Research article | Open | Open Peer Review | Published:
Mental health symptoms identify workers at risk of long-term sickness absence due to mental disorders: prospective cohort study with 2-year follow-up
BMC Public Healthvolume 15, Article number: 1235 (2015)
Mental health problems are a leading cause of long-term sickness absence (LTSA). Workers at risk of mental LTSA should preferably be identified before they report sick. The objective of this study was to examine mental health symptoms as predictors of future mental LTSA in non-sicklisted workers.
Prospective cohort study of 4877 non-sicklisted postal workers. Mental health symptoms were measured at baseline in November 2010 with the Four-Dimensional Symptom Questionnaire (distress and depressed mood) and Maslach’s Burnout Inventory (fatigue). Mental health symptom scores were analyzed against incident mental LTSA retrieved from an occupational health register in 2011 and 2012. The area under the receiver operating characteristic curve (AUC) represented the ability of mental health symptom scores to discriminate between workers with and without mental LTSA during 2-year follow-up.
Complete cases analysis included 2782 (57 %) postal workers of whom 73 had mental LTSA during 2-year follow-up. Distress fairly (AUC = 0.75; 95 % CI 0.67–0.82) and both depressed mood (AUC = 0.64; 95 % CI 0.57–0.72) and fatigue (AUC = 0.61; 95 % CI 0.53–0.69) poorly discriminated between workers with and without mental LTSA during 2-year follow-up. The discriminative ability of distress did not improve by adding depressed mood and fatigue.
Measurement of distress sufficed to identify non-sicklisted postal workers at risk of future mental LTSA. The Four-Dimensional Symptom Questionnaire distress scale is a promising tool to screen working populations for of mental LTSA, which enables secondary preventive strategies.
Mental disorders are the leading cause of sickness absence and disability pensions in European countries . The international Labour Organization put the costs of productivity loss, disability, and unemployment due to mental disorders at 3-4 % of a country’s gross domestic product . Sickness absence due to mental illness is often long-lasting [3–7]. In The Netherlands the median duration of mental sickness absence has increased from 87 days in 2005 to 118 days in 2013 [8, 9]. The probability of resuming work decreases with increasing sickness absence duration [10, 11]. In addition, prejudices and negative attitudes towards persons with mental illness may perpetuate sickness absence due to mental disorders [12, 13]. Therefore, workers with an increased risk of mental illness should preferably be identified before they report sick. For this purpose, we need tools to screen non-sicklisted workers for risk of long-term sickness absence (LTSA) due to mental disorders.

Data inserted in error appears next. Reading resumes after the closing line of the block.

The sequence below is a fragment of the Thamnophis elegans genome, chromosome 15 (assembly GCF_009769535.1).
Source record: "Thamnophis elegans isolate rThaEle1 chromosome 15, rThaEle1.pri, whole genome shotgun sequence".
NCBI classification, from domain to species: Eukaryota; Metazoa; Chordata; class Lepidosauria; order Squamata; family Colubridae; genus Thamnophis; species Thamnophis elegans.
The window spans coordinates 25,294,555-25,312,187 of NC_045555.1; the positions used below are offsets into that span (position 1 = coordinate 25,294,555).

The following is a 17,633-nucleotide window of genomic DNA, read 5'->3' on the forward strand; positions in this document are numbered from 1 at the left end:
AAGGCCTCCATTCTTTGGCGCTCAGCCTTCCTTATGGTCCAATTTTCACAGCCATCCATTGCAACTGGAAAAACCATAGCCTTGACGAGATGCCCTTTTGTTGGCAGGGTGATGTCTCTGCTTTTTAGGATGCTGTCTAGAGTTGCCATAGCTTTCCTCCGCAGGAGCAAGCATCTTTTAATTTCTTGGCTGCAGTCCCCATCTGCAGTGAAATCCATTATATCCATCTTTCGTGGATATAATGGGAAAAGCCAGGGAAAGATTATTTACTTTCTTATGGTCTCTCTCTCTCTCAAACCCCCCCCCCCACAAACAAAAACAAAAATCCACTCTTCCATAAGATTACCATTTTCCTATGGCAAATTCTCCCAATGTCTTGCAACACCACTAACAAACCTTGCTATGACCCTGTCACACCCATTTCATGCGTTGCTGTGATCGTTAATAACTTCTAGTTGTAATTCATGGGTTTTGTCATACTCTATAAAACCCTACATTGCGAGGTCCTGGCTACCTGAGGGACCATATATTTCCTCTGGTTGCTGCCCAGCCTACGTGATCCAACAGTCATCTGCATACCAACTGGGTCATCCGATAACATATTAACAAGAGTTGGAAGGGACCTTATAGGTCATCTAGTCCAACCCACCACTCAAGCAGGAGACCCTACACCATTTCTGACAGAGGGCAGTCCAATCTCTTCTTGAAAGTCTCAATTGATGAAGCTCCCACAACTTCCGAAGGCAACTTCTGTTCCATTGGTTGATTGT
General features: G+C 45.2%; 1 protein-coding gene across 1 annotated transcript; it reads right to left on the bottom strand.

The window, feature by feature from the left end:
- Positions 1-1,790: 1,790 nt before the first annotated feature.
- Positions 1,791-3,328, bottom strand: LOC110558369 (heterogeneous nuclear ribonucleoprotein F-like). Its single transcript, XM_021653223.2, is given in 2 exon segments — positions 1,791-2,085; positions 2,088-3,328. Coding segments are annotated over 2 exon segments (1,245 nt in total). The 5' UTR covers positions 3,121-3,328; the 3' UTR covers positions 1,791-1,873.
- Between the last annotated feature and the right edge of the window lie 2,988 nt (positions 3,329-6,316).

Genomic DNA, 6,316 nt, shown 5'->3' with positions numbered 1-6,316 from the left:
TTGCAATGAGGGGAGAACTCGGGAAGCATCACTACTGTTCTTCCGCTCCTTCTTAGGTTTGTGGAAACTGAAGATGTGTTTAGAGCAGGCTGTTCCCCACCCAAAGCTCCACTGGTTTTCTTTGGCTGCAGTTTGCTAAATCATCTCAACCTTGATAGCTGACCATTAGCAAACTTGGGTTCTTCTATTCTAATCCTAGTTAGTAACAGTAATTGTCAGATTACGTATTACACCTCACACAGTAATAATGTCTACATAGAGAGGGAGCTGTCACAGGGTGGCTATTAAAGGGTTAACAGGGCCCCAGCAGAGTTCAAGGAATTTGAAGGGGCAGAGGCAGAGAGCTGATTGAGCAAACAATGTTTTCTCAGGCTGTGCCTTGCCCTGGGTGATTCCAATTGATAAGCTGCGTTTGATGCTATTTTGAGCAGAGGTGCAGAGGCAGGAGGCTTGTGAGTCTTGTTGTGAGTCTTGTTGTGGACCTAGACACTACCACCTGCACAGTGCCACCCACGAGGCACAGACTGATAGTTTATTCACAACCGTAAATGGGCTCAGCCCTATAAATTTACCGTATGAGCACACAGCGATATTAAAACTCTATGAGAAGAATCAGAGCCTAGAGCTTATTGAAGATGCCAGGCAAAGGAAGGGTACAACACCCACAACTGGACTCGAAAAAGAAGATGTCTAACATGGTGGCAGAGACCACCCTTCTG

Mental health symptoms are most obvious to identify workers at risk of mental LTSA. Several studies have reported prospective associations of psychological distress [14, 15], depressed mood [16–18] and fatigue [14, 19–21] with (mental) LTSA. However, prospective associations do not tell us whether these mental health symptoms identify non-sicklisted workers with an increased risk of mental LTSA. Few studies have investigated mental health symptoms as prognostic factors for all cause LTSA [22–24]. Thorsen et al. investigated the predictive value of the 5-item Mental Health Inventory (MHI-5) for LTSA in a random sample of 4153 Danish workers . A one standard deviation increase in the MHI-5 score was associated with a 37 % increase in LTSA risk. However, LTSA causes were not available so that the authors could not assess the predictive value of MHI-5 for mental LTSA. Roelen et al.  investigated the Four-Dimensional Symptom Questionnaire (4DSQ) as prognostic instrument to predict future mental LTSA in 1137 non-sicklisted Dutch office workers. They reported that the 4DSQ distress scale, but not the scales measuring depression, anxiety and somatization discriminated between workers who did and did not develop mental LTSA during 1-year follow-up . In the same study population, fatigue was a prognostic risk factor of mental LTSA in men, but not in women .
The objective of the present study was to examine instruments measuring mental health symptoms (distress, depressed mood, and fatigue) as tools to predict incident mental LTSA in non-sicklisted workers. If mental health symptom scores identify workers at risk of future mental LTSA, then we could develop strategies aimed at preventing mental LTSA.